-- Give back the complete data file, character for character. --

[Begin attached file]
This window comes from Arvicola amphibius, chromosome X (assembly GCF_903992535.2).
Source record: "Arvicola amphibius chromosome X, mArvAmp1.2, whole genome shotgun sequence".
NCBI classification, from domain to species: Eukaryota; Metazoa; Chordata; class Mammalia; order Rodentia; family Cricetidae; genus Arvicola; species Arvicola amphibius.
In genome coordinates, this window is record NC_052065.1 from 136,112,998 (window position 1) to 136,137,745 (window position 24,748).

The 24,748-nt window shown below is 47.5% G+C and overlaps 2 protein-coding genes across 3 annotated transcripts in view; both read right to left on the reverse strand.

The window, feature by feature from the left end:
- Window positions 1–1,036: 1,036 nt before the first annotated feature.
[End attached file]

This window comes from Arvicola amphibius, chromosome X (assembly GCF_903992535.2).
Source record: "Arvicola amphibius chromosome X, mArvAmp1.2, whole genome shotgun sequence".
NCBI classification, from domain to species: Eukaryota; Metazoa; Chordata; class Mammalia; order Rodentia; family Cricetidae; genus Arvicola; species Arvicola amphibius.
In genome coordinates, this window is record NC_052065.1 from 136,112,998 (window position 1) to 136,137,745 (window position 24,748).

The 24,748-nt window shown below is 47.5% G+C and overlaps 2 protein-coding genes across 3 annotated transcripts in view; both read right to left on the reverse strand.

The window, feature by feature from the left end:
- Window positions 1–1,036: 1,036 nt before the first annotated feature.